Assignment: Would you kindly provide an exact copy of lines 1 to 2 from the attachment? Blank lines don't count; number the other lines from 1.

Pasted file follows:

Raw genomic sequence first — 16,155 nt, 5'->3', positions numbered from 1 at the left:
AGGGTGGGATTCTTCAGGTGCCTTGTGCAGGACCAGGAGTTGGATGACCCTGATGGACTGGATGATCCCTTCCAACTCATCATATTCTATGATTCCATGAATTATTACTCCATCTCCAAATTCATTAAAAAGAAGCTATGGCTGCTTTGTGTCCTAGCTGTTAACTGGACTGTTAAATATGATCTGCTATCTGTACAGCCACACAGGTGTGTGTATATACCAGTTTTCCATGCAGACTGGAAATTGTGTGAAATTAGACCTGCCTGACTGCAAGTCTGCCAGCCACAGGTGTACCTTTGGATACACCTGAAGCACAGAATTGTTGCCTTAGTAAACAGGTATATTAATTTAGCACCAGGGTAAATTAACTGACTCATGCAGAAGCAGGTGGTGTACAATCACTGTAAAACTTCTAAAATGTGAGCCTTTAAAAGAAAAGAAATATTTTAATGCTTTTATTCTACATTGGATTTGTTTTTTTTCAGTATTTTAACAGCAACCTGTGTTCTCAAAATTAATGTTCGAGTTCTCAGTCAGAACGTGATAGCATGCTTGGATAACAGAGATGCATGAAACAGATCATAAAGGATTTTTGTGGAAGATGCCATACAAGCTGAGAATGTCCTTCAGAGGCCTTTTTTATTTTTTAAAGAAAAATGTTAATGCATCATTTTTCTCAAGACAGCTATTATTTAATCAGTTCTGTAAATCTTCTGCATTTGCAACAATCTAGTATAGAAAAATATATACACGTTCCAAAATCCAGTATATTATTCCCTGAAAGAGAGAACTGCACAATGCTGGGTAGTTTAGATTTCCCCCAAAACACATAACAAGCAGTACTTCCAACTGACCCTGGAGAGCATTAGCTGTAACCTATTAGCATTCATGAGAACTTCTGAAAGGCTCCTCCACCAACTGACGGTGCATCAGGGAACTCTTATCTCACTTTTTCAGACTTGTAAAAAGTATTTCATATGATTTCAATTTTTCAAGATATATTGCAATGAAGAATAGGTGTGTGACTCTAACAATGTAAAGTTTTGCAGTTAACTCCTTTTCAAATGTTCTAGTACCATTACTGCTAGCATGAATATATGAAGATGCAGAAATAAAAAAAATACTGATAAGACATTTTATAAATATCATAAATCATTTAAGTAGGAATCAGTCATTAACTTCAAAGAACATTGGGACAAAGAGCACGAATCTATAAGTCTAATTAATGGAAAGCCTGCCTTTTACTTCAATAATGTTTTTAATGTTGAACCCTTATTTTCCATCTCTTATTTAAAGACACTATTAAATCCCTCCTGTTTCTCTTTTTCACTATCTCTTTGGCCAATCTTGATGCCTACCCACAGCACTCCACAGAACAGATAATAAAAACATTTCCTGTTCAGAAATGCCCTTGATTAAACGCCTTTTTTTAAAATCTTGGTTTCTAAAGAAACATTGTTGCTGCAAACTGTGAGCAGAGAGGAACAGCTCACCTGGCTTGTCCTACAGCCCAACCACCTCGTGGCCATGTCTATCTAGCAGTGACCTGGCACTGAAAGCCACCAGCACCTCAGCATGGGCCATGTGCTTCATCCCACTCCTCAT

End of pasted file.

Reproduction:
Raw genomic sequence first — 16,155 nt, 5'->3', positions numbered from 1 at the left:
AGGGTGGGATTCTTCAGGTGCCTTGTGCAGGACCAGGAGTTGGATGACCCTGATGGACTGGATGATCCCTTCCAACTCATCATATTCTATGATTCCATGAATTATTACTCCATCTCCAAATTCATTAAAAAGAAGCTATGGCTGCTTTGTGTCCTAGCTGTTAACTGGACTGTTAAATATGATCTGCTATCTGTACAGCCACACAGGTGTGTGTATATACCAGTTTTCCATGCAGACTGGAAATTGTGTGAAATTAGACCTGCCTGACTGCAAGTCTGCCAGCCACAGGTGTACCTTTGGATACACCTGAAGCACAGAATTGTTGCCTTAGTAAACAGGTATATTAATTTAGCACCAGGGTAAATTAACTGACTCATGCAGAAGCAGGTGGTGTACAATCACTGTAAAACTTCTAAAATGTGAGCCTTTAAAAGAAAAGAAATATTTTAATGCTTTTATTCTACATTGGATTTGTTTTTTTTCAGTATTTTAACAGCAACCTGTGTTCTCAAAATTAATGTTCGAGTTCTCAGTCAGAACGTGATAGCATGCTTGGATAACAGAGATGCATGAAACAGATCATAAAGGATTTTTGTGGAAGATGCCATACAAGCTGAGAATGTCCTTCAGAGGCCTTTTTTATTTTTTAAAGAAAAATGTTAATGCATCATTTTTCTCAAGACAGCTATTATTTAATCAGTTCTGTAAATCTTCTGCATTTGCAACAATCTAGTATAGAAAAATATATACACGTTCCAAAATCCAGTATATTATTCCCTGAAAGAGAGAACTGCACAATGCTGGGTAGTTTAGATTTCCCCCAAAACACATAACAAGCAGTACTTCCAACTGACCCTGGAGAGCATTAGCTGTAACCTATTAGCATTCATGAGAACTTCTGAAAGGCTCCTCCACCAACTGACGGTGCATCAGGGAACTCTTATCTCACTTTTTCAGACTTGTAAAAAGTATTTCATATGATTTCAATTTTTCAAGATATATTGCAATGAAGAATAGGTGTGTGACTCTAACAATGTAAAGTTTTGCAGTTAACTCCTTTTCAAATGTTCTAGTACCATTACTGCTAGCATGAATATATGAAGATGCAGAAATAAAAAAAATACTGATAAGACATTTTATAAATATCATAAATCATTTAAGTAGGAATCAGTCATTAACTTCAAAGAACATTGGGACAAAGAGCACGAATCTATAAGTCTAATTAATGGAAAGCCTGCCTTTTACTTCAATAATGTTTTTAATGTTGAACCCTTATTTTCCATCTCTTATTTAAAGACACTATTAAATCCCTCCTGTTTCTCTTTTTCACTATCTCTTTGGCCAATCTTGATGCCTACCCACAGCACTCCACAGAACAGATAATAAAAACATTTCCTGTTCAGAAATGCCCTTGATTAAACGCCTTTTTTTAAAATCTTGGTTTCTAAAGAAACATTGTTGCTGCAAACTGTGAGCAGAGAGGAACAGCTCACCTGGCTTGTCCTACAGCCCAACCACCTCGTGGCCATGTCTATCTAGCAGTGACCTGGCACTGAAAGCCACCAGCACCTCAGCATGGGCCATGTGCTTCATCCCACTCCTCAT